The New York Racing Association, operator of Aqueduct, Belmont Park and Saratoga racetracks, has announced a venture with Cablevision to air a complete, live five-hour telecast of nine races directly into the homes of Cablevision subscribers on Long Island. By opening a telephone account with the NYRA or OTB, fans can watch and wager from the comfort of their easy chairs.

Not to be outdone, New York City OTB and Time Warner followed with their own plans to use a city-owned public access channel to air the same races in the five boroughs of New York.

The plans include a program to expand the concept to include night harness racing from Yonkers Raceway in Westchester County.

It's believed to be the first time that a municipal cable channel has been suggested for use as a gaming outlet, and some public interest groups in New York were critical of the announcement.

Although racing appears to be the leader in the interactive gaming arena, the UBI Consortium in Canada has Loto-Quebec as an online participant. The consortium, which includes Hearst Corp., boasts an interactive lottery.

Loto-Quebec has developed more than 60 video games. In fact, Quebec is considering building a new sports arena financed through the sale of lottery tickets.

The slogan for Loto-Quebec is "Fulfilling dreams .*.*. while building the economy."

Neil Cook deals in dreams every day as editor of K-III Communications' Daily Racing Form, thoroughbred racing's publication of record.

"Home wagering is here," says Mr. Cook. "It may not be pure interactive but that is only a matter of time. The Form is in the information business and fans of racing need and use as much information as can be provided. Any home wagering program must be entertaining and informative. .*.*.Racing is a very attractive product if presented correctly and that will help the sport attract major advertisers, such as a Delta or a Coca-Cola."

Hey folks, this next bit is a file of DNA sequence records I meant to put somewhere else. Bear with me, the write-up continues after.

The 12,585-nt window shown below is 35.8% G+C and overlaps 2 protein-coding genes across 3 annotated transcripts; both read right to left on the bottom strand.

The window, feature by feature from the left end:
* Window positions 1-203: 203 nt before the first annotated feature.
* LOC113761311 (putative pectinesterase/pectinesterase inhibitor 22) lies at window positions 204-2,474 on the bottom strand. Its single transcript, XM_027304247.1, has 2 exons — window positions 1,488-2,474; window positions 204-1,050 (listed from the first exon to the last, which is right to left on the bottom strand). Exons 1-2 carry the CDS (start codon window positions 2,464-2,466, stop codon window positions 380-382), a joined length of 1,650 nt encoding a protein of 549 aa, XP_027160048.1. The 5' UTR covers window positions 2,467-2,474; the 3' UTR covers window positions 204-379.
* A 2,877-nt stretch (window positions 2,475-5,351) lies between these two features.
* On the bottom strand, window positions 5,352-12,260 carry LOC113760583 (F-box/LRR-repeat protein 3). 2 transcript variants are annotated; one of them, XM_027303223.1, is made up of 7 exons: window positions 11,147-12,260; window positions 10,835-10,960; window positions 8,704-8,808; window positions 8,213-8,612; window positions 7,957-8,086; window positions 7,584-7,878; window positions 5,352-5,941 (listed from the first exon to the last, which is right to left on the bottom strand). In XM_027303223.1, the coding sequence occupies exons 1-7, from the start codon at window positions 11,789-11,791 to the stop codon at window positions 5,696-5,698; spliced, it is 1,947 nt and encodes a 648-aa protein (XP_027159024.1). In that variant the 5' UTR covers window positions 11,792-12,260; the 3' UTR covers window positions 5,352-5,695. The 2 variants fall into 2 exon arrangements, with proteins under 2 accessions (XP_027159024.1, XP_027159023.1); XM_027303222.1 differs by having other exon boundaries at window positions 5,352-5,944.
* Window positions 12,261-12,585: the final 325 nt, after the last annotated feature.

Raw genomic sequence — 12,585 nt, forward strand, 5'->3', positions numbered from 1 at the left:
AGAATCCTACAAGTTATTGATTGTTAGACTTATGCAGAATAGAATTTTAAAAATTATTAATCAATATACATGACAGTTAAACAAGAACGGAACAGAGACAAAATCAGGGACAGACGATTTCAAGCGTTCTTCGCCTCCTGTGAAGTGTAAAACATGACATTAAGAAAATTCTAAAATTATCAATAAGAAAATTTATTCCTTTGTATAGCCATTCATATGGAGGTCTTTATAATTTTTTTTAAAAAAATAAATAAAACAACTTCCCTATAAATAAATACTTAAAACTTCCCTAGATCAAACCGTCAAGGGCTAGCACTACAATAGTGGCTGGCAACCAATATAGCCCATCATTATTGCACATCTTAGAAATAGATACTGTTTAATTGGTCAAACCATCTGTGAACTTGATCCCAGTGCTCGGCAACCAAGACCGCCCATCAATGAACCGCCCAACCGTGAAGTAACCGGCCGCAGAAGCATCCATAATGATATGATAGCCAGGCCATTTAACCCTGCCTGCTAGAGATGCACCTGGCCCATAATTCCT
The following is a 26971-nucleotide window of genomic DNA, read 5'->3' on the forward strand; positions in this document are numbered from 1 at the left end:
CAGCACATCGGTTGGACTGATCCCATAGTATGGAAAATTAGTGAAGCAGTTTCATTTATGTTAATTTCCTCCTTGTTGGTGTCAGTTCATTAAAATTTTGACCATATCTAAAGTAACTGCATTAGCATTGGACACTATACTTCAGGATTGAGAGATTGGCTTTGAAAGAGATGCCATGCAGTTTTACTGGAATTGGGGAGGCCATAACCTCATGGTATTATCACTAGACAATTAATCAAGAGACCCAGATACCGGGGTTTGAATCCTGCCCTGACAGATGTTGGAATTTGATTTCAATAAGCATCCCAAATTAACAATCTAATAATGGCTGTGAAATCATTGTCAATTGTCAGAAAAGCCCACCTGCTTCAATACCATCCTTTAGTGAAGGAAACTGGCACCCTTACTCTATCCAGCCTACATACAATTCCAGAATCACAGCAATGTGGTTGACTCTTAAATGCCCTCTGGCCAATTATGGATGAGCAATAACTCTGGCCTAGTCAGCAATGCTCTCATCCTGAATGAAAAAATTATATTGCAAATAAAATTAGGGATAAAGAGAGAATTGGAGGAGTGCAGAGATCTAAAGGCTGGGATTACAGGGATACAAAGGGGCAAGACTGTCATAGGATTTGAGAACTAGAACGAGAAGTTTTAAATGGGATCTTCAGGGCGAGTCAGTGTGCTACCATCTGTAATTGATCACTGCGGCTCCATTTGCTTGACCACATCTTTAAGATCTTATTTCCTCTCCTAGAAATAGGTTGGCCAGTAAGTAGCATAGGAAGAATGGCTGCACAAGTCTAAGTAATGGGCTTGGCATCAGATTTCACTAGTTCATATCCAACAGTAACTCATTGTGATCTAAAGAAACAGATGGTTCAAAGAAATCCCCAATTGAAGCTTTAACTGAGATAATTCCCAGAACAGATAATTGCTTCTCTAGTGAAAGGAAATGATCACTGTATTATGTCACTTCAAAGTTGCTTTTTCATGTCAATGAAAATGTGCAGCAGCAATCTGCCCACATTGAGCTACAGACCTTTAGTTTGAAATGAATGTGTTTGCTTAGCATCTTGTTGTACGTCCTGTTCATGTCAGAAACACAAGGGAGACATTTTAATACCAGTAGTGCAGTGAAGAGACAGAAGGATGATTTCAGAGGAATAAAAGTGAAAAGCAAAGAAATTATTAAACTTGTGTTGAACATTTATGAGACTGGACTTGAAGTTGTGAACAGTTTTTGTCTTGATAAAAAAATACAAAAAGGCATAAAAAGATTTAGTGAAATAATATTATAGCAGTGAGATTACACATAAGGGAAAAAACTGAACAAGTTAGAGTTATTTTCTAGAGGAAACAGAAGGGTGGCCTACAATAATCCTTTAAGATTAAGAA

"Racing is a wonderful sport for television," says Suzanne Kennedy Flynn, founder of Woman's Interactive Network and creator of WHINNY, an interactive gaming application designed for women that is presently under development.

"Go to any casino and you will see women at the slot machines. Women love to gamble and they know technology. A home-racing channel has to present the sport in an attractive manner, while at the same time being educational. If you go to the Kentucky Derby, you will see the leaders of business there," she says.

"It isn't all for the gambling; it is entertainment," she adds. "The Kentucky Derby is America's horse race. The clerk with her $10 or the millionaire tycoon can both experience the thrill of picking the right horse. Advertisers love to reach people who are having fun."

Mark Brenner, president of ODS, a Midwestern interactive gaming company, says, "We are in the entertainment delivery business. By repackaging both the video and information elements to horse racing, we can breathe new life into the sport."

ODS is using Mark Goodson Productions and Comcast Cablevision for a interactive home test, to be conducted in Maryland.

"Before cable," explains Mr. Scherf, "you had the Triple Crown. Cable has allowed the sport to reach millions of new fans via `Racing Across America' on ESPN; the National Best Seven on ESPN 2; and numerous local racing highlight shows."